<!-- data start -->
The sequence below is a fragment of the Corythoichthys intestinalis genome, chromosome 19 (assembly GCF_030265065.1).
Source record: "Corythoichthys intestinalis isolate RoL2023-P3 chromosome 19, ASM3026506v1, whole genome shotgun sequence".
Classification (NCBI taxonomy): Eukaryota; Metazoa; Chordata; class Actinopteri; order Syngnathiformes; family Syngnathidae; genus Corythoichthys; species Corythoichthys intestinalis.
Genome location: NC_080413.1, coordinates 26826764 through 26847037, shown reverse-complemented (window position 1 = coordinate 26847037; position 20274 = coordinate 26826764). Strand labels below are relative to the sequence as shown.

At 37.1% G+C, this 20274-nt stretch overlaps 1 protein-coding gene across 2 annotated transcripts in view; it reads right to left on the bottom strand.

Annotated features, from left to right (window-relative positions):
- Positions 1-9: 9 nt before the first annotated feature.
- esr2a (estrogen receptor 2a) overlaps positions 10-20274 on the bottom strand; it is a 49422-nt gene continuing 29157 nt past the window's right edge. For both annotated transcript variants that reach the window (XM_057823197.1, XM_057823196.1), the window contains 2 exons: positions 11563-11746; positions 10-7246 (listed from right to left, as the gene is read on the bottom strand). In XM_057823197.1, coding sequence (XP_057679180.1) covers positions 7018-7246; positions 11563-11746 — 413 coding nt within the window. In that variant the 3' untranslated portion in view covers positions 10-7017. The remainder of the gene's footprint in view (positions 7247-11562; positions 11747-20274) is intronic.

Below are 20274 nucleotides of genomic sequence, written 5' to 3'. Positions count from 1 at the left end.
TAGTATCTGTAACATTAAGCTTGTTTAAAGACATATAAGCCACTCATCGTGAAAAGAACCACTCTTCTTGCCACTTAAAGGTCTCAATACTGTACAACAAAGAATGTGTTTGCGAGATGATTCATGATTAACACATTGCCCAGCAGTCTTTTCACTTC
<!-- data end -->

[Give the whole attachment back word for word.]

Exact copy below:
The sequence below is a fragment of the Corythoichthys intestinalis genome, chromosome 19 (assembly GCF_030265065.1).
Source record: "Corythoichthys intestinalis isolate RoL2023-P3 chromosome 19, ASM3026506v1, whole genome shotgun sequence".
Classification (NCBI taxonomy): Eukaryota; Metazoa; Chordata; class Actinopteri; order Syngnathiformes; family Syngnathidae; genus Corythoichthys; species Corythoichthys intestinalis.
Genome location: NC_080413.1, coordinates 26826764 through 26847037, shown reverse-complemented (window position 1 = coordinate 26847037; position 20274 = coordinate 26826764). Strand labels below are relative to the sequence as shown.

At 37.1% G+C, this 20274-nt stretch overlaps 1 protein-coding gene across 2 annotated transcripts in view; it reads right to left on the bottom strand.

Annotated features, from left to right (window-relative positions):
- Positions 1-9: 9 nt before the first annotated feature.
- esr2a (estrogen receptor 2a) overlaps positions 10-20274 on the bottom strand; it is a 49422-nt gene continuing 29157 nt past the window's right edge. For both annotated transcript variants that reach the window (XM_057823197.1, XM_057823196.1), the window contains 2 exons: positions 11563-11746; positions 10-7246 (listed from right to left, as the gene is read on the bottom strand). In XM_057823197.1, coding sequence (XP_057679180.1) covers positions 7018-7246; positions 11563-11746 — 413 coding nt within the window. In that variant the 3' untranslated portion in view covers positions 10-7017. The remainder of the gene's footprint in view (positions 7247-11562; positions 11747-20274) is intronic.

Below are 20274 nucleotides of genomic sequence, written 5' to 3'. Positions count from 1 at the left end.
TAGTATCTGTAACATTAAGCTTGTTTAAAGACATATAAGCCACTCATCGTGAAAAGAACCACTCTTCTTGCCACTTAAAGGTCTCAATACTGTACAACAAAGAATGTGTTTGCGAGATGATTCATGATTAACACATTGCCCAGCAGTCTTTTCACTTC